U.S.-built water plant in Iraq too little, too late, report says
BAGHDAD – A U.S.-funded water-treatment system for the city of Fallujah will be completed at least three years late, cost more than three times as much as originally planned and serve only a fraction of the city, according to a report by the official monitoring Iraq’s reconstruction.
The $32.5 million project was launched in July 2004 – when insurgents largely controlled the city – and U.S. officials expected it would be completed in January 2006, according to a report set for release today. Now, the main contractor assigned to the project has been let go, costs have ballooned to $98 million and the system, which is expected to be operational in April, will serve 38 percent of the city’s 400,000 residents, inspector general Stuart Bowen concluded.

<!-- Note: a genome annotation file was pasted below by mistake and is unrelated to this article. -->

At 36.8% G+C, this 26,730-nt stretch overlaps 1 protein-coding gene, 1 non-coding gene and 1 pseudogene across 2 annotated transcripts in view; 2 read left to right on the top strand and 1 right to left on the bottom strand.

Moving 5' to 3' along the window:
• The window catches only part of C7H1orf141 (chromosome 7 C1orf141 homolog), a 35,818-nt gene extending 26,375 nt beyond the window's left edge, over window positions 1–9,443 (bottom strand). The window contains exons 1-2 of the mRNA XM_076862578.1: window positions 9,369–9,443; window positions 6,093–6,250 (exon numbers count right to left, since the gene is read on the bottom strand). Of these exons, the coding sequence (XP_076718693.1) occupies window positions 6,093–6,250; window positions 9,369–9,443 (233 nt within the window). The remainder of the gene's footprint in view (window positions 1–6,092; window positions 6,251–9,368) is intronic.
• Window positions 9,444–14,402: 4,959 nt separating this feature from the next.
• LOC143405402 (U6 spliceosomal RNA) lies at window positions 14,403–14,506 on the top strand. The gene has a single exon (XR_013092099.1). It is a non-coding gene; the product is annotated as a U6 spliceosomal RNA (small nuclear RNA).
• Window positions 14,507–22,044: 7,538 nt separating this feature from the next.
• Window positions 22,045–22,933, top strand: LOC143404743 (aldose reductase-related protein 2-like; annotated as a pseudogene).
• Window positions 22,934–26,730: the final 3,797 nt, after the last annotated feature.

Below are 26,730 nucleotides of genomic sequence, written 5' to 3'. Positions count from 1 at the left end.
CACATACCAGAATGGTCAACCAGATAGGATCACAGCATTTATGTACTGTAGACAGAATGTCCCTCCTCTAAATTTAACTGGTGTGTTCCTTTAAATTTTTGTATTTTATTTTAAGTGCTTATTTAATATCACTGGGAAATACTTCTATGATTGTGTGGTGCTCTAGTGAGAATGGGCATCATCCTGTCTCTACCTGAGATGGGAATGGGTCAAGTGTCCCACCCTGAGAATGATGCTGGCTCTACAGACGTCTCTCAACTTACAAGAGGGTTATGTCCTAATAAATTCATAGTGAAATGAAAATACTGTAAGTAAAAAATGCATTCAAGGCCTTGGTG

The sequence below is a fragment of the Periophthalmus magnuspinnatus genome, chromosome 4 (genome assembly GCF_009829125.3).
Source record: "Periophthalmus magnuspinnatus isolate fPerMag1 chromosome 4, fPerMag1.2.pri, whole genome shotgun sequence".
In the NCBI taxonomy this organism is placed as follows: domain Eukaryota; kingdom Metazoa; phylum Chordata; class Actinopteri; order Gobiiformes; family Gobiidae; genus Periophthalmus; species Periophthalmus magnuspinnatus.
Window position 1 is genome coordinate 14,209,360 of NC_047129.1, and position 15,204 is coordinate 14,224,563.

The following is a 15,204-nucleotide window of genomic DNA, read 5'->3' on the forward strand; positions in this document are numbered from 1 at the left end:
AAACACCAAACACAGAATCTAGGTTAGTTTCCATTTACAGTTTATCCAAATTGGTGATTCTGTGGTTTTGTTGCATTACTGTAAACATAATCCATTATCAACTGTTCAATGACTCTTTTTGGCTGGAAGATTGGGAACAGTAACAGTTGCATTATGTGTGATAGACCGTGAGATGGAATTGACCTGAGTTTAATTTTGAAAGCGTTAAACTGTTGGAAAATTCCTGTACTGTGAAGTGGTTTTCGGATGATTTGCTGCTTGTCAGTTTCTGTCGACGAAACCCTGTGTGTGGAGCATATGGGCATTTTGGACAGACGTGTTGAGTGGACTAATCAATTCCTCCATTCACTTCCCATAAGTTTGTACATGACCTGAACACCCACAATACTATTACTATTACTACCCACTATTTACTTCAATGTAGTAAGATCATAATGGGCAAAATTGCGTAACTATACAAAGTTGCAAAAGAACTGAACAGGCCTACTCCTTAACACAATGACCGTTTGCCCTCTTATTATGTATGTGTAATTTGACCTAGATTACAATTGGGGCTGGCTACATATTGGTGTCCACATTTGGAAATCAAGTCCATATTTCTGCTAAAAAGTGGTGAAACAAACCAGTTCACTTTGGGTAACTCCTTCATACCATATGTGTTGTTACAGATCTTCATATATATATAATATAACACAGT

The Fallujah water-treatment system is the only U.S.-funded project of its kind. American officials made it a priority because they wanted to show their commitment to rebuilding a predominantly Sunni city that was nearly obliterated in 2004 during fierce combat.
The inspector general’s office launched a probe this summer after U.S. Ambassador Ryan Crocker expressed concern over the delays and cost overruns.
The multibillion-dollar U.S. effort to rebuild Iraq’s ailing infrastructure has been stymied by violence, bureaucratic infighting, poor performance by contractors and disagreements between American and Iraqi officials.